Yet this growth alone is not the only dealmaker for 2014 being a great one for LatAm. Our neighbors to the South are enjoying something of a spotlight moment in their global influence more generally. Their hosting of prominent sporting events, increased tourism and media coverage, and popular public figures are all contributing to making 2014 a banner year.

On the sporting front, Brazil is hosting the World Cup in 2014 and the Olympics in 2016. Both of these events are expected to draw hundreds of thousands of overseas tourists with their dollars, yuan and euros in tow. Any economic benefits, which are not always certain, aside, both international sporting events command worldwide media attention, which will help Brazil, and Latin America more broadly, brand itself on the global stage as vibrant and culturally rich a place as any in Europe or the United States. If those financial benefits do materialize, at least for the World Cup, it’s certainly no small thing. According to the Brazilian Ministry of Sports, Brazil’s economy is forecasted to grow by over $70 billion as a result of hosting the 2014 FIFA World Cup, and Brazil is projected to be the world’s fifth largest economy by the time they host the Olympics in just two short years.

With regards to tourism, Brazil doesn’t have the market cornered. Four of CNN’s eleven top places to travel in 2014 are in Latin America: Panama (100th anniversary of the canal), Brazil, Ecuador and Costa Rica all shine. The World Travel awards have also recognized Peru for the second year in a row for being the top pick for global gastronauts in search of excellent eats.

Latin America’s growing influence is evident in the media as well; just a few days ago the Economist announced that it is starting a weekly Latin America column, and readers are already suggesting column names in line with the magazine’s bent. A prominent Latin American who has been getting some important media coverage all year is Argentine Pope Francis, recently named Time’s person of the year. Assuming the papacy at a pretty low time for Catholicism, Pope Francis has managed to make his religion more accessible and popular with the masses than any time in the last one hundred years and raised the profile of Latin America in doing so. It doesn’t hurt that the popular Pope has unseated Hugo Chavez as the most prominent Latin American, following the latter’s death this year. All in all, things are looking up for Latin America next year, and as they’ve shown in multiple avenues, the sky’s the limit.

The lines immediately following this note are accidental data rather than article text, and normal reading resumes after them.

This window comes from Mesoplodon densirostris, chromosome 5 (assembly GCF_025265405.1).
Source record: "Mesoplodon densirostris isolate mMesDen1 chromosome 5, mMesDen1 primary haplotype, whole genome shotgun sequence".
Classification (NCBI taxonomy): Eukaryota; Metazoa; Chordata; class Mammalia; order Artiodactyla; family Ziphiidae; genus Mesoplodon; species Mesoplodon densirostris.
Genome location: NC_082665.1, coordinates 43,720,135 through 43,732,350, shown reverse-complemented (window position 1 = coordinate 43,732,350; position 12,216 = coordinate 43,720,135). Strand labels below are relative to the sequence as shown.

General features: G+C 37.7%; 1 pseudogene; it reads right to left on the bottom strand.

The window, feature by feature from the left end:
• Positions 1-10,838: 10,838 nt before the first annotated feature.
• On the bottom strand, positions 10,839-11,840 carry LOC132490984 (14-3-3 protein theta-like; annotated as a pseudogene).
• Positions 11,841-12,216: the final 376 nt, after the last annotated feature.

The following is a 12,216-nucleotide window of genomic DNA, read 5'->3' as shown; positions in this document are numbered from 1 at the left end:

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发表于 2014-1-20 14:58 | 显示全部楼层
Yeah, big year for latinos, really, really big year for them, no bullshit.
嗯,对拉丁美洲人是好年景,真真是他们的好年景,不唬你。

S & P is no big deal. We'd better see what it said in the past.
标准普尔没啥稀奇的。我们最好回过头看看过去它都说了些什么。
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发表于 2014-1-29 12:38 | 显示全部楼层
拉丁美洲,好像就是美国以南的美洲的意思吧,这个提法其实明显不如门罗说法高明的了、、、
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发表于 2015-3-12 21:13 | 显示全部楼层